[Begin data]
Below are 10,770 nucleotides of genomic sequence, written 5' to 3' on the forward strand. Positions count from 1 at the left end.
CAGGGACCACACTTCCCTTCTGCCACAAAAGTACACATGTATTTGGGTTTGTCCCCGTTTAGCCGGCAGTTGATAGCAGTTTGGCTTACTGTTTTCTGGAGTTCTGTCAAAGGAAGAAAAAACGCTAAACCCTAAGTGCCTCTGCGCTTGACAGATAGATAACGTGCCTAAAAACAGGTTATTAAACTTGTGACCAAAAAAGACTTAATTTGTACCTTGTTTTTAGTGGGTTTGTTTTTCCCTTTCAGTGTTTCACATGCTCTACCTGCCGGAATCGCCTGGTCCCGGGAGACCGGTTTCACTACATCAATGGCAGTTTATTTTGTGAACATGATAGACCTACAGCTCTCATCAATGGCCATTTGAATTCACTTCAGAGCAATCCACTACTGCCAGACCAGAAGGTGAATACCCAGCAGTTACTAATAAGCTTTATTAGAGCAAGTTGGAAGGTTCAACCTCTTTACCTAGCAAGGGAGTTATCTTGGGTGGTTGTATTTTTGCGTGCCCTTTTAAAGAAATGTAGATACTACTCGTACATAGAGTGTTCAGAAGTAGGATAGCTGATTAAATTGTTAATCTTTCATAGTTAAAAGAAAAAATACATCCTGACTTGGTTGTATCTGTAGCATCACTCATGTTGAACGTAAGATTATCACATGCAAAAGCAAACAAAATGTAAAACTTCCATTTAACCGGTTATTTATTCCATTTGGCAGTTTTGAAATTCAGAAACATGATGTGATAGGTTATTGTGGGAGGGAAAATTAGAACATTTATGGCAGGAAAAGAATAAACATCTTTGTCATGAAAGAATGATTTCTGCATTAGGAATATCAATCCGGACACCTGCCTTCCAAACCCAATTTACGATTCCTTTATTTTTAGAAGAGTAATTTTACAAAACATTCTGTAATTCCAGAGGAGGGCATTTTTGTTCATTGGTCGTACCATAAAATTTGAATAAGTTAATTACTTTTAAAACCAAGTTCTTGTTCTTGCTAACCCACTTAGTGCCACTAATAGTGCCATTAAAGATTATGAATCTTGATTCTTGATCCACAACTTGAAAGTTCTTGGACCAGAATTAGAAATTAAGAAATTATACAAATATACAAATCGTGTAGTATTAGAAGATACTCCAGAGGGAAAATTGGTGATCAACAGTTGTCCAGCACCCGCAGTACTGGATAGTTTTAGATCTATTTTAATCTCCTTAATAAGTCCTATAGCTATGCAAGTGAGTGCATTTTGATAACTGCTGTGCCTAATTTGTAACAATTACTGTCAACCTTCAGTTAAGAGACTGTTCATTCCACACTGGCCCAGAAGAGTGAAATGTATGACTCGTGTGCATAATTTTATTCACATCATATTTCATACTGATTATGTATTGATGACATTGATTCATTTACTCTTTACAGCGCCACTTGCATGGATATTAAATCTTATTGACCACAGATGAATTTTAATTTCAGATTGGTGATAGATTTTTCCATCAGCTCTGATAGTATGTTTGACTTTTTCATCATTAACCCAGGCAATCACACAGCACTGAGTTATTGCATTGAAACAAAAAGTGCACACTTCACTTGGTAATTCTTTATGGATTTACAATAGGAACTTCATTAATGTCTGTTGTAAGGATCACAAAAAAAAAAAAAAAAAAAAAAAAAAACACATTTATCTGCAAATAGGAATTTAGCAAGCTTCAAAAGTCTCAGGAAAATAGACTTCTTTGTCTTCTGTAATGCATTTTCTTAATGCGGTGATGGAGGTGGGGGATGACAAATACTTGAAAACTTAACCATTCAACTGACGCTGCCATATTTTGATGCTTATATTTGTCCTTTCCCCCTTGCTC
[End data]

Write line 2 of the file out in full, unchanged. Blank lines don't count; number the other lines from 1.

CAGGGACCACACTTCCCTTCTGCCACAAAAGTACACATGTATTTGGGTTTGTCCCCGTTTAGCCGGCAGTTGATAGCAGTTTGGCTTACTGTTTTCTGGAGTTCTGTCAAAGGAAGAAAAAACGCTAAACCCTAAGTGCCTCTGCGCTTGACAGATAGATAACGTGCCTAAAAACAGGTTATTAAACTTGTGACCAAAAAAGACTTAATTTGTACCTTGTTTTTAGTGGGTTTGTTTTTCCCTTTCAGTGTTTCACATGCTCTACCTGCCGGAATCGCCTGGTCCCGGGAGACCGGTTTCACTACATCAATGGCAGTTTATTTTGTGAACATGATAGACCTACAGCTCTCATCAATGGCCATTTGAATTCACTTCAGAGCAATCCACTACTGCCAGACCAGAAGGTGAATACCCAGCAGTTACTAATAAGCTTTATTAGAGCAAGTTGGAAGGTTCAACCTCTTTACCTAGCAAGGGAGTTATCTTGGGTGGTTGTATTTTTGCGTGCCCTTTTAAAGAAATGTAGATACTACTCGTACATAGAGTGTTCAGAAGTAGGATAGCTGATTAAATTGTTAATCTTTCATAGTTAAAAGAAAAAATACATCCTGACTTGGTTGTATCTGTAGCATCACTCATGTTGAACGTAAGATTATCACATGCAAAAGCAAACAAAATGTAAAACTTCCATTTAACCGGTTATTTATTCCATTTGGCAGTTTTGAAATTCAGAAACATGATGTGATAGGTTATTGTGGGAGGGAAAATTAGAACATTTATGGCAGGAAAAGAATAAACATCTTTGTCATGAAAGAATGATTTCTGCATTAGGAATATCAATCCGGACACCTGCCTTCCAAACCCAATTTACGATTCCTTTATTTTTAGAAGAGTAATTTTACAAAACATTCTGTAATTCCAGAGGAGGGCATTTTTGTTCATTGGTCGTACCATAAAATTTGAATAAGTTAATTACTTTTAAAACCAAGTTCTTGTTCTTGCTAACCCACTTAGTGCCACTAATAGTGCCATTAAAGATTATGAATCTTGATTCTTGATCCACAACTTGAAAGTTCTTGGACCAGAATTAGAAATTAAGAAATTATACAAATATACAAATCGTGTAGTATTAGAAGATACTCCAGAGGGAAAATTGGTGATCAACAGTTGTCCAGCACCCGCAGTACTGGATAGTTTTAGATCTATTTTAATCTCCTTAATAAGTCCTATAGCTATGCAAGTGAGTGCATTTTGATAACTGCTGTGCCTAATTTGTAACAATTACTGTCAACCTTCAGTTAAGAGACTGTTCATTCCACACTGGCCCAGAAGAGTGAAATGTATGACTCGTGTGCATAATTTTATTCACATCATATTTCATACTGATTATGTATTGATGACATTGATTCATTTACTCTTTACAGCGCCACTTGCATGGATATTAAATCTTATTGACCACAGATGAATTTTAATTTCAGATTGGTGATAGATTTTTCCATCAGCTCTGATAGTATGTTTGACTTTTTCATCATTAACCCAGGCAATCACACAGCACTGAGTTATTGCATTGAAACAAAAAGTGCACACTTCACTTGGTAATTCTTTATGGATTTACAATAGGAACTTCATTAATGTCTGTTGTAAGGATCACAAAAAAAAAAAAAAAAAAAAAAAAAAACACATTTATCTGCAAATAGGAATTTAGCAAGCTTCAAAAGTCTCAGGAAAATAGACTTCTTTGTCTTCTGTAATGCATTTTCTTAATGCGGTGATGGAGGTGGGGGATGACAAATACTTGAAAACTTAACCATTCAACTGACGCTGCCATATTTTGATGCTTATATTTGTCCTTTCCCCCTTGCTC